A filing from several broadband and telecom industry groups opposed the motion, saying that there’s already been plenty of time, and anyway we’ve talked it all over before.

    The debate over the proper regulatory classification and treatment of broadband internet access is neither new nor novel. All stakeholders have had multiple opportunities to weigh in on the core issues in play here for over fifteen years across a range of public dockets…the facts and issues presented remain the same today as they have been for the entirety of this debate.

    The filing also points out that millions of comments appear to be fraudulent — associated with nonexistent addresses, or duplicates, or what have you. There’s no denying that, on both sides of the equation, it turns out. But if anything that suggests more time should be spent examining the comment record, not less.

    At any rate, the Commission , but by two weeks — less than the eight asked for by the movants, but more than the ten days suggested (if extension there must be) by the opponents.

    It will, reads the order from Daniel Kahn from the FCC’s Wireline Competition Bureau, provide the Commission with more thorough commentary, “ensuring that the Commission has a complete record on which to develop its decisions.”

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    Uber board ‘disappointed’ by Benchmark’s lawsuit against former CEO

    The Uber saga continues, and the board of directors has weighed in on the brewing battle between early investor Benchmark and former CEO Travis Kalanick.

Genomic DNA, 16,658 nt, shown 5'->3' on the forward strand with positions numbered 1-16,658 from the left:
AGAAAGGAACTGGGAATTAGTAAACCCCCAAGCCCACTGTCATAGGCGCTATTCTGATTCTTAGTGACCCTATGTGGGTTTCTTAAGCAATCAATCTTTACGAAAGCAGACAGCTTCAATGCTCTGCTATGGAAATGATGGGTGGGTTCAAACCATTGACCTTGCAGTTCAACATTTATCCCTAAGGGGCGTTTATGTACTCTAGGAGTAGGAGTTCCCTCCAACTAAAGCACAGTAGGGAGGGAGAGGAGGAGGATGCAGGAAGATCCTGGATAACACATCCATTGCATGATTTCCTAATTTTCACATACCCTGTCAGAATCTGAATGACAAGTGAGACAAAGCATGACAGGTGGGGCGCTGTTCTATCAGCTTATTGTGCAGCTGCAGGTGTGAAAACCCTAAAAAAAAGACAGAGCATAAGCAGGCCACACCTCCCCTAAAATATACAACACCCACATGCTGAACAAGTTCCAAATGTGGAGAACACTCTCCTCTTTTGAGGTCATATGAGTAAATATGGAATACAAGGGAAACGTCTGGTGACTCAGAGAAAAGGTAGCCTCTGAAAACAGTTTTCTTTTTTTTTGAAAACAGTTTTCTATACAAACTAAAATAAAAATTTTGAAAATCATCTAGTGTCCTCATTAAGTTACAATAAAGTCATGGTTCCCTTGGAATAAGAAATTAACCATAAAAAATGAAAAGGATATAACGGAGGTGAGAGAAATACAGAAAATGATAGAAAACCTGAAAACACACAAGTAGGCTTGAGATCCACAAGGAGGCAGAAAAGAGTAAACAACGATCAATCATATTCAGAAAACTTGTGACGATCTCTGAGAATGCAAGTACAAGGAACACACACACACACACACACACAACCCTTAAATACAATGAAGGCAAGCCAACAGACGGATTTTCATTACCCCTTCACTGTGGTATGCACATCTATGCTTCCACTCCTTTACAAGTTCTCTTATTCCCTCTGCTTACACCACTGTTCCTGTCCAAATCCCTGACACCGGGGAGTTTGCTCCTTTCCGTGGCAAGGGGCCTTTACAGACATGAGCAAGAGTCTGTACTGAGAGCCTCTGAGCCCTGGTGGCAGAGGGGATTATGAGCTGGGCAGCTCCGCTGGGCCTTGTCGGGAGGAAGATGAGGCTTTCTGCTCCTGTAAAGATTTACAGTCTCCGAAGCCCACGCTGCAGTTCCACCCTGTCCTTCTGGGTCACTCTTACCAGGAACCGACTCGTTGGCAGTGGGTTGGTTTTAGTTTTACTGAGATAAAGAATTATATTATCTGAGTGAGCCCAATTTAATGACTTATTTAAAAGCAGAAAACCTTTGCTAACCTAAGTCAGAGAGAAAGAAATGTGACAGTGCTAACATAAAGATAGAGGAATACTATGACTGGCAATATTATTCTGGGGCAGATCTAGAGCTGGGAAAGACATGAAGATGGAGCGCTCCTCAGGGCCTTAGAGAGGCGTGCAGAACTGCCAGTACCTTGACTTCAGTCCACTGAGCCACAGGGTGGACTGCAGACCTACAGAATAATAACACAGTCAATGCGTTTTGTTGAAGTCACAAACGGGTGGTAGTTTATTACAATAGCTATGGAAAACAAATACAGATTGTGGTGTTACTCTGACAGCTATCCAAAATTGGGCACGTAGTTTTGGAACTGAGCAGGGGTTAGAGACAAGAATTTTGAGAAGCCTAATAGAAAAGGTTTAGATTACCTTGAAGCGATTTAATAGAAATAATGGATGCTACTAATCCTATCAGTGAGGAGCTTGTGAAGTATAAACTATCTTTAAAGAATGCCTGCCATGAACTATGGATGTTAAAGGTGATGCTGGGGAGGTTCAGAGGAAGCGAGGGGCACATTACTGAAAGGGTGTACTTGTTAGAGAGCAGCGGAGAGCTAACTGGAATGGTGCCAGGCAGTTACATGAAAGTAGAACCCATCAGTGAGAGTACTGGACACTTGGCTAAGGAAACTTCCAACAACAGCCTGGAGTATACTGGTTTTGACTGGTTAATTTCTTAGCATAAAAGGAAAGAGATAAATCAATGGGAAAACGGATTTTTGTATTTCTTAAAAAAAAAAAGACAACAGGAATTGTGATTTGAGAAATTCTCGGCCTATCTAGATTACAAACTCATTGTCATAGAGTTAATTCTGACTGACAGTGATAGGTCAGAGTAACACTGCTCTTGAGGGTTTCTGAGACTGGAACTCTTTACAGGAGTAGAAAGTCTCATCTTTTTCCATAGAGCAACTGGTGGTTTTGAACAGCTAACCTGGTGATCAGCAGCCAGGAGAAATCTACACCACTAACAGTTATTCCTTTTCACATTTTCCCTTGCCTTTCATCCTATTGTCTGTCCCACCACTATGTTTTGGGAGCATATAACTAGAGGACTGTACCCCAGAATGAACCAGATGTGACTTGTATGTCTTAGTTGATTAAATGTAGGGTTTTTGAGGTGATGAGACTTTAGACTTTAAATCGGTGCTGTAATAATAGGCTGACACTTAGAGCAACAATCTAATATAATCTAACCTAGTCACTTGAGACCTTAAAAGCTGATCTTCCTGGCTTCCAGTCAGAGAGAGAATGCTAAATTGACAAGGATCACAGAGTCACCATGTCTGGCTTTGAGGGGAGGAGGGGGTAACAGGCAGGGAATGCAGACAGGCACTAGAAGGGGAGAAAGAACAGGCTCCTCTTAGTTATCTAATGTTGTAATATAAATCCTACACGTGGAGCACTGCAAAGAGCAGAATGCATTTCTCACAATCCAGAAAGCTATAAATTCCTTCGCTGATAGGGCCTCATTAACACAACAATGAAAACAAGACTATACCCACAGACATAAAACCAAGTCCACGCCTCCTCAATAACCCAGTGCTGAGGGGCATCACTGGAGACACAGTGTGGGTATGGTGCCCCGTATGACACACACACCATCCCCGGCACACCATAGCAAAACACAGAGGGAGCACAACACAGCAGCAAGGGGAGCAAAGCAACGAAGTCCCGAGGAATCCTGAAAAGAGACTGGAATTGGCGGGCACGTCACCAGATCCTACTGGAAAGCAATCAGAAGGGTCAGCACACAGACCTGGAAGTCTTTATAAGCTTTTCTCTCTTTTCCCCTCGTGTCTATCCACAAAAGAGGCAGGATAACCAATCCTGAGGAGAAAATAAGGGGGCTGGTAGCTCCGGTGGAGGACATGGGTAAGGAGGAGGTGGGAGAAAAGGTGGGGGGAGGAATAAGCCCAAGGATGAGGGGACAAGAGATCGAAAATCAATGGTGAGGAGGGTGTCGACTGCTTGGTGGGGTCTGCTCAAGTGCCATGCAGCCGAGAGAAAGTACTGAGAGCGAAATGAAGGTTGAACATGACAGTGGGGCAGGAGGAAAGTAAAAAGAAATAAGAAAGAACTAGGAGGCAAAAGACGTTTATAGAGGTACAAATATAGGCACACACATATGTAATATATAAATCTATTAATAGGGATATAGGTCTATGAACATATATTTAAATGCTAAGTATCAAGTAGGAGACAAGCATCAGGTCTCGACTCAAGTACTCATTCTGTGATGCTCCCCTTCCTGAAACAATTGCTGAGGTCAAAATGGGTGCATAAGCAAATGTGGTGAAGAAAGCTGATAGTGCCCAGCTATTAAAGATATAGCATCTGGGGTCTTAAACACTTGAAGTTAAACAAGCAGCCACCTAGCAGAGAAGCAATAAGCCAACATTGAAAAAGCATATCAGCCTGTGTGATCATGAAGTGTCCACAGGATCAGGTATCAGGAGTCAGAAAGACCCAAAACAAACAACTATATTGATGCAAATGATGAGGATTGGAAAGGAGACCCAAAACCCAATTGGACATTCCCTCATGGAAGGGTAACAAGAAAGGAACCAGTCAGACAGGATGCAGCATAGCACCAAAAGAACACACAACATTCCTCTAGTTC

In wake of a lawsuit Benchmark filed against Kalanick, the company’s board has issued a statement urging both parties to resolve their differences so that employees can get back to work and the company can get back to hiring a new CEO.

    Yesterday for fraud, breach of contract and breach of fiduciary duty in Delaware Chancery Court. The lawsuit was filed in an effort to kick Kalanick off the board and get rid of a few empty board seats that were added last year, with Benchmark arguing that it never would have approved the addition of those seats had they been aware of Kalanick’s “gross mismanagement” of the company.

    The mismanagement Benchmark cites in the case includes brought against Uber earlier this year, as well as the acquisition of autonomous trucking company Otto, which has led to a by Google-owned self-driving car unit Waymo.

    Benchmark’s lawsuit led some investors earlier today to urge the investment firm to  and divest enough shares so that it would no longer have board voting rights.

    And now, Uber’s board is weighing in, through a statement sent out by Uber co-founder chairman Garrett Camp on behalf of all the directors — or at least, those who are not Kalanick or Benchmark.

    In it, the board says it is “disappointed” the disagreement between shareholders has resulted in litigation and has urged the two parties to resolve the matter “cooperatively and quickly.” It also says that the board is taking steps to facilitate that process, but doesn’t go into details.

    Already Camp has said Kalanick , despite reports that he has . The specter of the combative founder pulling strings behind the scenes has apparently spooked some CEO candidates, but of course, the litigation by Benchmark probably doesn’t help as the company continues its search for a new chief executive.

    Full statement is below:

    The Board of Directors is disappointed that a disagreement between shareholders has resulted in litigation. The Board has urged both parties to resolve the matter cooperatively and quickly, and the Board is taking steps to facilitate that process. At a time when thousands of employees around the world are working hard to serve our drivers and riders and continue to innovate, our priority remains to select Uber’s new CEO as quickly as possible. We are fortunate to have several outstanding candidates who share our belief in Uber’s great future.